Kevin Richardson describes the issue of matching your times of creativity with your life's schedule. As a father of many youngsters, this resonates with me — I know exactly what he means.
As a result, this impromptu late night motivation is essentially wasted. If only I could bottle it and save it for the morning… While I occasionally indulge myself by working a late night just to scratch my creative itch, I know it’s not practical to work that into my routine.
I love his conclusion as well, but I also have a few methods of actually capturing the inspiration. When an idea or a creative direction strike me in the late evening, I do one thing: write it down. I get a big pad if I need to sketch, or a separate piece of paper that captures the project or idea. I get it all out of my head.
Then, when time allows, I knock off as many little pieces of the task as possible. The key for me is remembering not to buy into the guilt. Rather, I remind myself that even a small bit of progress is just that — progress. And so I do my best to break that idea, that inspiration, into pieces as small as possible, then move them forward. It's slow, but at least the idea isn't lost in the business of the workday and its minutiae.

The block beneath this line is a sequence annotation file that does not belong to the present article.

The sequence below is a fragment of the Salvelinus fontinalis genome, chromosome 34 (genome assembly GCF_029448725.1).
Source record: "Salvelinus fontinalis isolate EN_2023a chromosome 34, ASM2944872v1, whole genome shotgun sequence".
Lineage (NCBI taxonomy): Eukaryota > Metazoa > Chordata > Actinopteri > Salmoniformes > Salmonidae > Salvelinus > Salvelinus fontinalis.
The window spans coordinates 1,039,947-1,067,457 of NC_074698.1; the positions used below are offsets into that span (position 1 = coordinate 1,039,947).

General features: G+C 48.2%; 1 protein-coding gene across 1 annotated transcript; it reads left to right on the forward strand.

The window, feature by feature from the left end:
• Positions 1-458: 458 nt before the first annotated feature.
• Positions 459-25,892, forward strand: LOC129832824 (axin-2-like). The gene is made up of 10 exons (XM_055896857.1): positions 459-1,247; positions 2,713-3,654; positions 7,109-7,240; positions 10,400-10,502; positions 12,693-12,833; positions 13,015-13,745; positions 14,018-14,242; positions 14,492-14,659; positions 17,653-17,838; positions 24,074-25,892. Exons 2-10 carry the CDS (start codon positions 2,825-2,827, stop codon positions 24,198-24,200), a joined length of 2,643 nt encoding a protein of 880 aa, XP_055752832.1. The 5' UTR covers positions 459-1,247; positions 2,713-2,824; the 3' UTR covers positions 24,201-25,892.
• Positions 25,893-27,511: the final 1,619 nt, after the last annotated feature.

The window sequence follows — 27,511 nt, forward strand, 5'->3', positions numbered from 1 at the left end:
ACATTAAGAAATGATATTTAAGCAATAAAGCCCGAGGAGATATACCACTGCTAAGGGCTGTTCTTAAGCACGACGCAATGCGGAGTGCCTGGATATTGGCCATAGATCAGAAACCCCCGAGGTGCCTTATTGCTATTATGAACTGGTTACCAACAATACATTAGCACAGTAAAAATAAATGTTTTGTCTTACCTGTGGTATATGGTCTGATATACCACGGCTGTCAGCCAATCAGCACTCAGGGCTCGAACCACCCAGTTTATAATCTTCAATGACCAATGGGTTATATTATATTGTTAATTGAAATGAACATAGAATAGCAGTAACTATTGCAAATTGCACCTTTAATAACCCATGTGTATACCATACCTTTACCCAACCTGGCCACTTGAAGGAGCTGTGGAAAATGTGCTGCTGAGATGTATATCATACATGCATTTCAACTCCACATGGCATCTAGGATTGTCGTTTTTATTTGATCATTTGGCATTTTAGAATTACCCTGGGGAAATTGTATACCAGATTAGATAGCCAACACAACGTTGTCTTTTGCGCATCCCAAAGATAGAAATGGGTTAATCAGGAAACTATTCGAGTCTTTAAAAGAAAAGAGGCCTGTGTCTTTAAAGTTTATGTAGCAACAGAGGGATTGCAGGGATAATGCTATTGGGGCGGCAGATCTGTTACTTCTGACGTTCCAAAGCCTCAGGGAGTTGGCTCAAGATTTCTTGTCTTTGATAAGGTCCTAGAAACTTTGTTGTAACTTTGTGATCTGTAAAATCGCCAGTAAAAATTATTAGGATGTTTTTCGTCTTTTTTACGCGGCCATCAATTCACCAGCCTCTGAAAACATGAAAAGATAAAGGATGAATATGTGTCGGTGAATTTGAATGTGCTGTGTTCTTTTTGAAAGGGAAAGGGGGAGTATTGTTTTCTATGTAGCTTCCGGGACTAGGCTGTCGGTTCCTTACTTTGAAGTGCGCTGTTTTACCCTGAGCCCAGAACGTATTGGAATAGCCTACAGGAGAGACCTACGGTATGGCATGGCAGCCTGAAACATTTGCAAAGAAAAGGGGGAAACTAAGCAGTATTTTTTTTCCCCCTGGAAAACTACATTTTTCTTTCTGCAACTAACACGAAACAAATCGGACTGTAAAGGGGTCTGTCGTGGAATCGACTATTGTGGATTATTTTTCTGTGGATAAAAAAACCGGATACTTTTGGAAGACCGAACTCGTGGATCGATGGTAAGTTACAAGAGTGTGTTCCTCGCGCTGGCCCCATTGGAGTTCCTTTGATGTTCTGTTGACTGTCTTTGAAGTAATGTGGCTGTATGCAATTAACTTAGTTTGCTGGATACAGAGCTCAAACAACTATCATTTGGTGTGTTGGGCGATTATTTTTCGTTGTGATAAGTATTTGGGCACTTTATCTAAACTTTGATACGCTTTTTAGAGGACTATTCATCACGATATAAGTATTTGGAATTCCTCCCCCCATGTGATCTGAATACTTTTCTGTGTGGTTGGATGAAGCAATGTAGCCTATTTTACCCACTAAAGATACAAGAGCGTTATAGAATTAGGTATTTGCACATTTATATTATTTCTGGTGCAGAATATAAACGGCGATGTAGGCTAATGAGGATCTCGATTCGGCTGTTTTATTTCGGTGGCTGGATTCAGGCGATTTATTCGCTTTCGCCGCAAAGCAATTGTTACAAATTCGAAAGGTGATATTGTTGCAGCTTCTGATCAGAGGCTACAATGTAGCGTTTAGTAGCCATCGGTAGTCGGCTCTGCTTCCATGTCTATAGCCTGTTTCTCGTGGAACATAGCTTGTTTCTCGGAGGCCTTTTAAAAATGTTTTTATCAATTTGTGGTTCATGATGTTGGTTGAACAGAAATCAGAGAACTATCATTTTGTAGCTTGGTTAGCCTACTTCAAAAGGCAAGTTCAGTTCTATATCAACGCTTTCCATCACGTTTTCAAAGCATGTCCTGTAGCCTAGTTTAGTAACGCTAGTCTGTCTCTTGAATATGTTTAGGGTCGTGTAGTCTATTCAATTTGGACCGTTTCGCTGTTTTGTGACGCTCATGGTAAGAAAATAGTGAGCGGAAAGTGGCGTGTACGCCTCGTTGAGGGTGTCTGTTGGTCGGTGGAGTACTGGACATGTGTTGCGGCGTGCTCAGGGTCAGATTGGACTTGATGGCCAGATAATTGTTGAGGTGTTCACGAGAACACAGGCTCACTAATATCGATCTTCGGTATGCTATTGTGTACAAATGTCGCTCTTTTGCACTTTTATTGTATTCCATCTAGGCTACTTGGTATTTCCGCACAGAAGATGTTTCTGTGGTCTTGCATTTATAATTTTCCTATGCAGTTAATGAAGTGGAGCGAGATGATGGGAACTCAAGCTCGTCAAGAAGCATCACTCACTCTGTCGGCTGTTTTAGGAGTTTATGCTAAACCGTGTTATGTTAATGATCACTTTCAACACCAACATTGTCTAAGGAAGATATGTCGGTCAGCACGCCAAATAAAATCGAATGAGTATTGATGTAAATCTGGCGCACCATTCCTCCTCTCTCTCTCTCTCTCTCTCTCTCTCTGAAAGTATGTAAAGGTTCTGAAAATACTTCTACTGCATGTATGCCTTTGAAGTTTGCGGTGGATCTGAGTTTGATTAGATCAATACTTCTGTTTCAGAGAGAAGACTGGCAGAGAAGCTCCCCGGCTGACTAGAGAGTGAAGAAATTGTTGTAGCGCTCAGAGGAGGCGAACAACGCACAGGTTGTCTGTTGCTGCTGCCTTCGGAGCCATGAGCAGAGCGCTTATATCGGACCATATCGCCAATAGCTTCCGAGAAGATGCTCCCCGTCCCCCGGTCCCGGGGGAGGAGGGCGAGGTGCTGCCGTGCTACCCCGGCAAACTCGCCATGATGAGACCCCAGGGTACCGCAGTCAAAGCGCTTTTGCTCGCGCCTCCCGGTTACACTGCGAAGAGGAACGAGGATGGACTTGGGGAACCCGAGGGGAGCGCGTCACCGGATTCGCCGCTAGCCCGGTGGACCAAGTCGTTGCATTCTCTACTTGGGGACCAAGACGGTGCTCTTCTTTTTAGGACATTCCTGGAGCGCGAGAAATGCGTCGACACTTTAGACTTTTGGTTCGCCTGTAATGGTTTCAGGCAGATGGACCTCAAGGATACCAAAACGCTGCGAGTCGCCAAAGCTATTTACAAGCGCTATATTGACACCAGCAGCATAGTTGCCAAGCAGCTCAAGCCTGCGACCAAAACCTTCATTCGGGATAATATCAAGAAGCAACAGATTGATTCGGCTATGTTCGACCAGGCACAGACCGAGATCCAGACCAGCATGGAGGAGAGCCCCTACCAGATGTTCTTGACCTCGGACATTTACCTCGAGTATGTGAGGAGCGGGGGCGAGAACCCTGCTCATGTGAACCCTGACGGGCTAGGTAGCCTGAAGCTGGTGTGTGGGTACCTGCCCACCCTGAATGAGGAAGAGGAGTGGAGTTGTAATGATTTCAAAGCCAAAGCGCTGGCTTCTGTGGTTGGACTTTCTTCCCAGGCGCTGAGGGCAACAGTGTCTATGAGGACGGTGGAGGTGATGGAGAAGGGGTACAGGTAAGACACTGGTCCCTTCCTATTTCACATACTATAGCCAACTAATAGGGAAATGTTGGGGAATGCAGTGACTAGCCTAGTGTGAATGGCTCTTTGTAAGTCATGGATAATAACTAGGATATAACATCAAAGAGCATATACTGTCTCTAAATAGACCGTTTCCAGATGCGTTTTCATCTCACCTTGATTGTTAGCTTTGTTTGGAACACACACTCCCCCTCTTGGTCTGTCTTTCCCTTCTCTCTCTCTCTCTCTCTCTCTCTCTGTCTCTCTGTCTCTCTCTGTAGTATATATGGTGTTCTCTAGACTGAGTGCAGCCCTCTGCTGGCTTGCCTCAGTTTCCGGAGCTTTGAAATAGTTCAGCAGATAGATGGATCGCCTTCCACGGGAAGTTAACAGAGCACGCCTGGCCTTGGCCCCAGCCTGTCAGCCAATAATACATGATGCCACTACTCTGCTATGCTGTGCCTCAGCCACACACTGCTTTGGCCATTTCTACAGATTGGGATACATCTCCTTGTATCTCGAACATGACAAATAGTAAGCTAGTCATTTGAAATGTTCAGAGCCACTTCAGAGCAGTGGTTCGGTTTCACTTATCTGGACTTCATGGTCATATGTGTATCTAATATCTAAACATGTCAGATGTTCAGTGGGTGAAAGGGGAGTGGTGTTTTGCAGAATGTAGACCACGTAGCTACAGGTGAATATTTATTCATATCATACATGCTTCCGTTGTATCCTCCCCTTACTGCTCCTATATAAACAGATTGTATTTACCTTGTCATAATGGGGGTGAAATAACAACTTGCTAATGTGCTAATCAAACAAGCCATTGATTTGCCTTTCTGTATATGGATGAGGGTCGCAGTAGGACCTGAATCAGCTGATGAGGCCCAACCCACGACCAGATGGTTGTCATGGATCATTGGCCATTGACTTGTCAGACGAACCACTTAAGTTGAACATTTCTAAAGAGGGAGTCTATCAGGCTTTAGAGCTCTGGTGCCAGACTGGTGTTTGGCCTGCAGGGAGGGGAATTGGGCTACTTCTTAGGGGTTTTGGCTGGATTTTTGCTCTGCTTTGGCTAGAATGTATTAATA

For me, the key is knowing that the creativity may not be there in the morning, but the motivation is. So if I can capture enough of the creativity when it strikes, the motivation will keep me moving forward.